Reservoir description via statistical and machine-learning approaches




Pan, Wen, Ph. D.

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Description of subsurface reservoirs is important for decision-making in the development of hydrocarbon resources. Reservoir description concerns (1) geophysical interpretation: prediction of rock properties from geophysical measurements such as borehole and seismic amplitude data, and (2) reservoir modeling: modeling of the spatial distribution of rock properties conditioned by geophysical interpretations (geological modeling), and simulation of fluid-transport, elastic, mechanical, and electromagnetic phenomena, among others, taking place in a geological model (reservoir simulation). Reservoir description based on stochastic reservoir modeling and conditioned by fluid production history enables uncertainty estimation for hydrocarbon reserves and fluid production forecast. Accurate reservoir description assists the management of risk and profit during the exploration and development of hydrocarbon production resources. As one of the most important components of reservoir description, the interpretation of well logs provides high-resolution estimations of in situ rock properties around the wellbore, such as lithology, porosity, fluid saturation, permeability, and elastic moduli. However, conventional petrophysical models are often too simplistic to reproduce the complex relationship between well logs and rock properties, especially permeability. Therefore, data-driven inferential methods, such as machine learning modeling, are needed for more accurate permeability prediction in spatially complex rocks. The accurate prediction of permeability across multiple wells is even more challenging because of variable borehole environmental conditions (e.g., drilling fluid and borehole size), different logging instruments (e.g., induction vs. lateral resistivity logs), and their vintage (e.g., logging-while-drilling vs. wireline logs). To mitigate biases introduced by both variable borehole environmental conditions and borehole instruments, well-log normalization is commonly implemented prior to performing multi-well interpretation projects. However, conventional well-log normalization methods ignore the correlation among different well logs and require much effort and expertise by the interpreter. The first objective of this dissertation is to develop a data-driven interpretation workflow that uses machine-learning methods to perform automatic well-log normalization by considering the correlation among different well logs and to accurately estimate permeability from the normalized well logs. The workflow consists of four steps: (1) identifying well-calibrated wells (type wells) for the wells that need correction (test wells), based on the statistical distance of the associated well logs. (2) Obtaining training data from type wells to train the machine-learning model to minimize the mean-squared error (MSE) of permeability prediction. (3) Performing well-log normalization for the test well logs by minimizing the divergence to the type-well well logs. (4) Predicting the permeability of test wells using normalized well logs. The new interpretation workflow is applied to predict the permeability of 30 wells in the Seminole San Andres Unit (SSAU). Compared to the permeability prediction model without well-log normalization, the new workflow decreases the mean-squared error (MSE) of permeability prediction by 20-50% and greatly accelerates well-log preprocessing with the automatic well-log normalization step. Stochastic reservoir models conditioned by petrophysical and geophysical interpretations are important for uncertainty management during reservoir exploration and development. Conventional geostatistical methods, such as Kriging and multiple-point simulation, are commonly used for conditional reservoir modeling. However, it is difficult to use these methods to construct reservoir models that reproduce long-range geological patterns that are important for fluid-transport prediction, such as the continuity of channels in a turbidite channel sedimentary system. The second objective of this dissertation is to develop a new machine learning method to construct stochastic reservoir models that reproduce important long-range patterns and are conditioned by the interpretation of well logs and seismic amplitude data. This method consists of three steps: (1) calculating training images of a depositional system, such as a turbidite channel or a deepwater lobe system, with rule-based modeling methods. (2) Training a new conditional generative adversarial model, referred to as the stochastic pix2pix model, to generate reservoir model realizations that reproduce patterns in the training images and are conditioned by well logs and seismic amplitude data. (3) Using the trained model to generate conditional reservoir model realizations. However, limitations on computer memory make it difficult for the new method to generate reservoir model realizations with over millions of voxels, such as models with multi-scale architectural elements. To further improve the computational efficiency to generate large and detailed reservoir models, a hierarchical modeling workflow is developed which uses the stochastic pix2pix model to simulate architectural elements from the largest to the smallest scale.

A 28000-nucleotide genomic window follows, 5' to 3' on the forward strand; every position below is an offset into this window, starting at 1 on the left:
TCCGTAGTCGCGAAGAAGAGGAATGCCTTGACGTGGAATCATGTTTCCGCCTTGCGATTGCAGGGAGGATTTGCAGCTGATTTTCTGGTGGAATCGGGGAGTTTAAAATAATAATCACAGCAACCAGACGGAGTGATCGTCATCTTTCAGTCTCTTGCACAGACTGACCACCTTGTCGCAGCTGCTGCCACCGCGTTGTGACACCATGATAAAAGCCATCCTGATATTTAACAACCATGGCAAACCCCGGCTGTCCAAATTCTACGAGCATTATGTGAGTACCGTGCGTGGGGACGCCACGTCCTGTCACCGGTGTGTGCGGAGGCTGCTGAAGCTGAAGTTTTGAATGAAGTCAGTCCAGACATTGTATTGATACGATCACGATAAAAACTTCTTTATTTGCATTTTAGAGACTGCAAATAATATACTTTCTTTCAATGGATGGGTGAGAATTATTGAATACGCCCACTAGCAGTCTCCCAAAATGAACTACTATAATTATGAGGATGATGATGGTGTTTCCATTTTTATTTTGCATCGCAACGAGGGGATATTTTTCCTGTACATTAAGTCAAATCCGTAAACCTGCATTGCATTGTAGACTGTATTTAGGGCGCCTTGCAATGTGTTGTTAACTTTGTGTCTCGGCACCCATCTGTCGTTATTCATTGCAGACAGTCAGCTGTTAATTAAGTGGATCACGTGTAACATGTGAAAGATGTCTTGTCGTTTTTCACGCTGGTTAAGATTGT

The stochastic pix2pix method is verified by comparing the generated lobe and fluvial channel model realizations to reservoir models constructed with the rule-based modeling method. Comparisons indicate that conditioning data, such as rock facies interpreted from well logs and depositional surfaces identified from seismic amplitude data, are well reproduced in model realizations generated with the new method. Statistical metrics, such as semi-variogram, multiple-point histogram (MPH), compensational stacking index, geometrical probability map, and rock facies histogram were calculated to confirm that model realizations accurately reproduce the patterns observed in the training images. Metrics of performance indicate a good reproduction of patterns, for example, the mean-absolute error of geometrical probability is below 2%, while the MPH difference is below 5%. The combination of well-log normalization and interpretation workflow with machine learning-based stochastic reservoir modeling enables more accurate formation evaluation and better estimates of uncertainties associated with rock property distributions than possible with standard modeling approaches.